Dictionary of Traded Goods and Commodities, 1550-1820. Originally published by University of Wolverhampton, Wolverhampton, 2007.
This free content was born digital. All rights reserved.
The early modern label of the shrub now called jasmine, and in particular Jasminum officinale. It has long been naturalized in southern Europe, and it has long been grown in England although it is on the edge of hardiness in the North [Bean (1914-33, revised ed. 1976)]. Next to the white jasmine, the ordinary 'jessamine' of English literature, the best known was the yellow-flowered Jasminum fruticans, known at least since the sixteenth century. The winter flowering Jasminum nudiflorum was not introduced into this country until 1844 [Bean (1914-33, revised ed. 1976)].
Jessamy was one of the four great flowers of perfumery, summed up in comment by the Earl of Manchester in 1633, 'Meditation is... as hee that smells the Violet, the Rose, the Jessamie, and the Orenge flowers dividually. But Contemplation is a water compounded of them all' [OED, Dividually]. Unlike VIOLET, ROSE and ORANGE FLOWER, jessamy was not used in medicine, but like them a substantial range of products was made from its flowers, including JESSAMY BUTTER, ESSENCE OF JESSAMY, JESSAMY OIL, JESSAMY POWDER, JESSAMY SOAP and JESSAMY WATER.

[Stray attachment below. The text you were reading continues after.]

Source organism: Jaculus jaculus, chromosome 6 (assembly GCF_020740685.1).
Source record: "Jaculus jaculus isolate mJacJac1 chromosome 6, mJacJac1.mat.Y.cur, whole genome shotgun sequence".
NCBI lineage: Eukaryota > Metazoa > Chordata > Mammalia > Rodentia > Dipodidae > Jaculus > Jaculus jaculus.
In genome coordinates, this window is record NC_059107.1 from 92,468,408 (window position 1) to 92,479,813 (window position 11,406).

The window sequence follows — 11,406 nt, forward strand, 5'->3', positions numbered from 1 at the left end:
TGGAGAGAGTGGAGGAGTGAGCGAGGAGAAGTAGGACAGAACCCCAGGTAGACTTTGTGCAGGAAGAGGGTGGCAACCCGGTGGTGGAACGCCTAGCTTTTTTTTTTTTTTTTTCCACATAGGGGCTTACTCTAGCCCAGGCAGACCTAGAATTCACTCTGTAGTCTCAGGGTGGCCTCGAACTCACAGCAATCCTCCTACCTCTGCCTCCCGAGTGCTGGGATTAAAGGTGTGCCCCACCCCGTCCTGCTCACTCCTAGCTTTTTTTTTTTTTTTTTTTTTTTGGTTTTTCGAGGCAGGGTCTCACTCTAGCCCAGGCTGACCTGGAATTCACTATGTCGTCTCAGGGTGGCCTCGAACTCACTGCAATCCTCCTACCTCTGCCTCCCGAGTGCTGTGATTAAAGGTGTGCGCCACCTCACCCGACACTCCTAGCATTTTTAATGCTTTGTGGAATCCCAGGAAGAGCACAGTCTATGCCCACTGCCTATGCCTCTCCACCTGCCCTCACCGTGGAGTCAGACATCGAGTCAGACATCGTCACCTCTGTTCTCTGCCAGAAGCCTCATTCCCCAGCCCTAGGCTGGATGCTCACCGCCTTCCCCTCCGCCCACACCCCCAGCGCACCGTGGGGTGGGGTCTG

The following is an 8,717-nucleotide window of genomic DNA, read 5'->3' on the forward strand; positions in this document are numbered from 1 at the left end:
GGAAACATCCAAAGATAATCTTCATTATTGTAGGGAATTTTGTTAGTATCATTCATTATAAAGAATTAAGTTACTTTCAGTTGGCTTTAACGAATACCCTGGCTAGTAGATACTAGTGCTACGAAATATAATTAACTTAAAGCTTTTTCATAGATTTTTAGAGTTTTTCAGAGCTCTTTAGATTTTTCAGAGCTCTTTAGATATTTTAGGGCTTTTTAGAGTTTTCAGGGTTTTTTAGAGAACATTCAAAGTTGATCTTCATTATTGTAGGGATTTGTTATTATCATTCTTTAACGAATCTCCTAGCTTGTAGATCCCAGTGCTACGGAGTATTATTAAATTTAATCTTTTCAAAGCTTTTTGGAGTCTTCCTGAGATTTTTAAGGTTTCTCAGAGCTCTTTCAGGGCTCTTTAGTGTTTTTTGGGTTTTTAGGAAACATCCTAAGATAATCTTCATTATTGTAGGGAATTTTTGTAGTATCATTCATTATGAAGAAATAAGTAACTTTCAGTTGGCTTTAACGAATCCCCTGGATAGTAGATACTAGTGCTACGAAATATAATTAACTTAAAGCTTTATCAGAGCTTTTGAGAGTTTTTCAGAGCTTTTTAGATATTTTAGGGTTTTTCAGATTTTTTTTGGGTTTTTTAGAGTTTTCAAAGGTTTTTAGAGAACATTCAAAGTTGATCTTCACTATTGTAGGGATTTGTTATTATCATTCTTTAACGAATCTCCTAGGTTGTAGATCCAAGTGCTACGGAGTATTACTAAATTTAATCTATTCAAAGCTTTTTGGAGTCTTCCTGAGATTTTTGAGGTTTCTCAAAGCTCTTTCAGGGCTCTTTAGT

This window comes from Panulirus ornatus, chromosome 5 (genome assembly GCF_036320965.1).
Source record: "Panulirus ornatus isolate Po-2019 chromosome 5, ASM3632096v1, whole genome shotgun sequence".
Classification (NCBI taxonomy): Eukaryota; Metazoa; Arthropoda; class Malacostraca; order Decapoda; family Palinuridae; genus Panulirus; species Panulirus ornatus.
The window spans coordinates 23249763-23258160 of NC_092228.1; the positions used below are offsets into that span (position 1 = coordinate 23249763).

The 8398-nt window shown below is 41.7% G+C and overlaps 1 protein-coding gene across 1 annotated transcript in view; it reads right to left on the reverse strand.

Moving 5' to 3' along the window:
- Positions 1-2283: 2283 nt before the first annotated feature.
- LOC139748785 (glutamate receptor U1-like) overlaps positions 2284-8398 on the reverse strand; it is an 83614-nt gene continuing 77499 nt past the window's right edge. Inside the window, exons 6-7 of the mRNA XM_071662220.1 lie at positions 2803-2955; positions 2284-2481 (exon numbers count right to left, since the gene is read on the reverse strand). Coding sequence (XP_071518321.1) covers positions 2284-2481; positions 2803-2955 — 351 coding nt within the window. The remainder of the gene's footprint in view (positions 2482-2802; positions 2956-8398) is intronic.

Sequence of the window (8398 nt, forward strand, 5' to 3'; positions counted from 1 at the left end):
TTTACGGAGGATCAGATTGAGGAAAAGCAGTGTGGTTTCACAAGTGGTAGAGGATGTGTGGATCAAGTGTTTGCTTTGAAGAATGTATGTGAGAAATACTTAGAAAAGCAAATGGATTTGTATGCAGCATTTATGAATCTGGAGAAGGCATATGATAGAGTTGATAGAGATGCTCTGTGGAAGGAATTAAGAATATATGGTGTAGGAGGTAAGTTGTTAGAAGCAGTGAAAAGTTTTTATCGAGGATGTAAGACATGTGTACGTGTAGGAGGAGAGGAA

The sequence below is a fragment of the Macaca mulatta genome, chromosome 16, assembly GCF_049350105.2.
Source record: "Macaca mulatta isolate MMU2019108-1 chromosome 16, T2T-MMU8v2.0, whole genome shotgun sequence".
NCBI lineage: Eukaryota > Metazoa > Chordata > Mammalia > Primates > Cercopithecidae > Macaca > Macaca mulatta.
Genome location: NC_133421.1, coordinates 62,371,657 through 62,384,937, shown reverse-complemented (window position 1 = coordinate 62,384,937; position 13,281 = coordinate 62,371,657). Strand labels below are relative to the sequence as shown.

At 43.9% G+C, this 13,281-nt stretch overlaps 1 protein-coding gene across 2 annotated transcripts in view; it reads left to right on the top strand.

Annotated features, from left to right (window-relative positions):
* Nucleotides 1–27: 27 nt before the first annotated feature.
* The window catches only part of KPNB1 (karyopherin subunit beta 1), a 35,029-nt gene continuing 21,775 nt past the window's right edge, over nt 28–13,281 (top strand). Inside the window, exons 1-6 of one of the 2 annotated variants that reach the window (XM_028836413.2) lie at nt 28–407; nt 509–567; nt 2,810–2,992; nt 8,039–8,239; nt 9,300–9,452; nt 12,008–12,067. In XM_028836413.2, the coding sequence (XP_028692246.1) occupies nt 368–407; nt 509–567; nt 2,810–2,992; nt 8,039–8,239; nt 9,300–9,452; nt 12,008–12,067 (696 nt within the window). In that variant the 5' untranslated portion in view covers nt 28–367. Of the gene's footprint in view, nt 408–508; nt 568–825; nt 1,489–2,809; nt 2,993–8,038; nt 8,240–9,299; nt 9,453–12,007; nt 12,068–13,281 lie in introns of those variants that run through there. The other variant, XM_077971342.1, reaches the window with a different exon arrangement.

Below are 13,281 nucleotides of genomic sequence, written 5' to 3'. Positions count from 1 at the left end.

A preparation for TOILETRY perfumed with JESSAMY in which one base used was HOGS LARD [Houghton]. Like ORANGE FLOWER BUTTER, it appears mostly to have been used on the hair. Randle Holme described one way this was done in his 'Terms of Art used in Barbing and Shaving' where he gave the meaning of the phrase to 'Jecimy the Hair' as 'to put Jecimin on the palms of your hands and rub it on the hair' [Holme (2000)].
The OED suggests rather doubtfully that these GLOVES were of a light yellow colour presumably so-called after the flowers of Jasminum fruticans. A quotation given by the OED dated 1750 explained how one could colour gloves by adding YELLOW OCHRE to the WHITE LEAD [Smith (1750, 14 ed.), quoted OED]. However, there remains some doubt as to whether this is a complete explanation of the term. There is an ambiguous quotation from Samuel Pepys' Diary dated 27 October 1666 in which he seems to contrast 'jesimy plain gloves' with some that were white suggesting that colour was significant, but another from T. Duffet in which JESSAMY BUTTER and jessamy gloves were linked suggesting that the gloves may have been perfumed [both quoted by the OED online under Jessamy]. Perfumed gloves had been introduced into Britain from Spain in the latter half of the sixteenth century. Although made in Britain, too, the best were imported from Spain or Italy. According to a recipe published in 1577 by the Italian Alexius Pedemontanus, gloves were soaked in a scented water, then greased with TALLOW and Jessamy oil, before drying and storing among rose petals. One seventeenth-century bridegroom wrote 'I could not get so many woman's Jessamy gloves as I wrote for; and at the last was fained to pick upon cordinent [CORDIVANT] for men and perfumed kid for women. I had them perfumed better than ordinary that they might give content' [Shakespeare Birthplace Trust]. This strongly suggests that at least some jessamy gloves were perfumed.